After a long journey, Ahmed is all smiles!

Kicking it with the Abaarso Boys

From the Long Island campus, Mamdouh, soft spoken and sincere, admitted that he had been nervous about visas, immigration, and the like. Regarding the encounter with immigration officials earlier that day, he offers, “That was fine, because those officers were really caring about their country.” If he was at all shaken by it, he certainly didn’t show it now. We first found the basketball-loving young man using a soccer ball to practice his layups over the branch of a young honey locust tree.

In observing how the Somalilanders reacted to their new environment, it was difficult to pin down what they were most excited about. They were both indeed on the hunt for a basketball hoop (we’re certain they’ll be more than satiated in the Hoosier State, where they’re both heading), but it may have been the tree itself with which Mamdouh was most impressed. Asked to describe America in one word, the young man—who had until a few hours ago mostly known semi-desert terrain—looked around the lush and well-manicured campus and responded, “Green.”

Meanwhile, Ahmed, wearing a difficult-to describe hat (something between a safari hat and Gilligan’s sailor cap…presumably having more to do with the fashion-exploring years of young adulthood than native traditions) was pondering something entirely different. Looking down a path between the dormitories and across the adjacent parking lot, he wondered if the street that was 300 or so yards off was part of the campus.

“No, why?” The answer came.

“There is no wall around the school,” he observed.

Abaarso’s entire compound is surrounded by a 12-foot wall with barbed wire, watchtowers, and armed guards. Beyond the walls? In the words of Abaarso founder Jonathan Starr, “Absolutely nothing, anywhere you look.”

If the lush, open, and affluent area of the campus contrasted their previous experiences, they were certainly in for more surprises on their second day in the United States: a daylong tour of a New York City in full bustle. Still wide-eyed after the tour, Mamdouh gushed about his favorite part, “When we rode a boat and watched all of the different, unique buildings.” Indeed, he had noted that he was looking forward to the architecture the day before. For Ahmed, it was Times Square that had most captured his imagination.

If neon-lit commercial districts and boat rides on the East River were mind-bogglingly different than what the young men were used to, they seemed rather at home in the classroom on their third day. Mamdouh was kind enough to volunteer for the much-lauded position of “crosser offer.” (When a lesson on the afternoon’s agenda is completed, the honored student—armed with a red marker—“crosses it off” the whiteboard.)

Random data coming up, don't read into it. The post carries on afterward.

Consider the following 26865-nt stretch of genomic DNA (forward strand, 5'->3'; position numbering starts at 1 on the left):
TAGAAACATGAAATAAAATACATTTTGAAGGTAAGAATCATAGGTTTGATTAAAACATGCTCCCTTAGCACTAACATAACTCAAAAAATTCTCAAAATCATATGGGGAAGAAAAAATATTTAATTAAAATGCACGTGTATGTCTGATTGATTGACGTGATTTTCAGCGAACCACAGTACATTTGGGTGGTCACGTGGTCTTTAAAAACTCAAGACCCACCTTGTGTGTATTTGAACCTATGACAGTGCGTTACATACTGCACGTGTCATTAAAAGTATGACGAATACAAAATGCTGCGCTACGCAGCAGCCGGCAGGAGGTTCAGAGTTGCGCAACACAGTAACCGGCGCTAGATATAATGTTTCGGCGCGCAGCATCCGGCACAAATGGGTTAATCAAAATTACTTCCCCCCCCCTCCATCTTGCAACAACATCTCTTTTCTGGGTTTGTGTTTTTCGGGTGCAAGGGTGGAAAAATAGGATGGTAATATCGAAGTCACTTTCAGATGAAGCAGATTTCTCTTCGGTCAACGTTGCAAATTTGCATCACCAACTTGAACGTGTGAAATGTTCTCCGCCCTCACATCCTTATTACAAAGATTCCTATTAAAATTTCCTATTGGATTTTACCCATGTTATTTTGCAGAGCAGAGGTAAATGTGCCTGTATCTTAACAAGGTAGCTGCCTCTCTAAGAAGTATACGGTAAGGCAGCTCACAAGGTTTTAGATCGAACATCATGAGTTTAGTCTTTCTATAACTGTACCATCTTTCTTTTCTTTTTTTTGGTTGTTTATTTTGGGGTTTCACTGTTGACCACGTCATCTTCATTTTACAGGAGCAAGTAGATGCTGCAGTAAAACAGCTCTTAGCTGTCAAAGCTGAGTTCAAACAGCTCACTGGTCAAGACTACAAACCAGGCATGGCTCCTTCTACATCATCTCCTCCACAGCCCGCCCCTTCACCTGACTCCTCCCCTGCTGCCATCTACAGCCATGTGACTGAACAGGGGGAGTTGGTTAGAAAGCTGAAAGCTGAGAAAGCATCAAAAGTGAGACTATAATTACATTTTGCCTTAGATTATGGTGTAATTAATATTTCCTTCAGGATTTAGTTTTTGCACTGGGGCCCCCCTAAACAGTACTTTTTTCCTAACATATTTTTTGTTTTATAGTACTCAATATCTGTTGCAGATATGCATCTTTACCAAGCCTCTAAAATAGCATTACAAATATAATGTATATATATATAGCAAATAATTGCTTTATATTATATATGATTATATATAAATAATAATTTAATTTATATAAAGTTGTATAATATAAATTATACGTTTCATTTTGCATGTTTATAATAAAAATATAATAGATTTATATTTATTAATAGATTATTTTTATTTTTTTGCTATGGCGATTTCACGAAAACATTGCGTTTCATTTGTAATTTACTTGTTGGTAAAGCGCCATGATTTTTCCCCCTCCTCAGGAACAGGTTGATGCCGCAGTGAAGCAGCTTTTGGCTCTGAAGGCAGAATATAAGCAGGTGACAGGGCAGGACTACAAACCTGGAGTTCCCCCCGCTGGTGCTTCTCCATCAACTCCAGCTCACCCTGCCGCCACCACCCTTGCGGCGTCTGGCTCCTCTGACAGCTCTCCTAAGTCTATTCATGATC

With eight or nine items on the agenda, the recurring (and typically rhetorical) question posed by the proctor after each lesson (“What do you think, Mamdouh? Are we all set on the topic of culture shock?”) is usually good for a laugh or two as the eager student, sensing free time in his near future but at the same time not wanting to debase the esteemed office of “crosser offer” feigns a moment of consideration before authoritatively striking the topic from the list. You can imagine the surprise when the young Somalilander responded, “Hmmm, we didn’t talk much about the food.”

In addition to meeting new people, Mamdouh notes that a big part of the reason he applied to be a PAX Means Peace Scholar is for the education: “American teachers have a lot of knowledge about the subjects they are teaching.” Ahmed’s response to the same question is part adventure, part pragmatism. He wants to “see a different view of life” and also gain experience that will allow him to “change something in my life and in other people’s lives.”

If their answers are slightly different, their demeanors are plainly so. While Mamdouh cuts a thoughtful and introspective figure in the front of the class, toward the back of the room, Ahmed seems to be armed with the confidence of a young man who has set and met difficult goals in the past and feels he can do the same when it comes to the daunting proposition of 10-months in a foreign country, apart from his family and friends. Snagging the “conversation ball” during an exercise, he reads the prompt on the panel behind his left thumb (“Who is my favorite American actor?”), coolly responds “Denzel,” and tosses the ball back to the teacher.

When asked how he feels about all of the changes and challenges ahead, Ahmed offers a wide smile, “I’m so excited to be part of this. It feels like I am starting a new chapter for my life!” We wish Ahmed and Mamdouh the very best of luck on their new chapters and thank them for taking the time to speak with us.

Look for much more this year—not only from the Abaarso boys but also from their female classmates Nasrin, Sagal, and Salma. As the third year of the PAX Means Peace Scholars program gets underway, we’re the ones who feel so “excited to be part of this!

—The PAX Press Editorial Team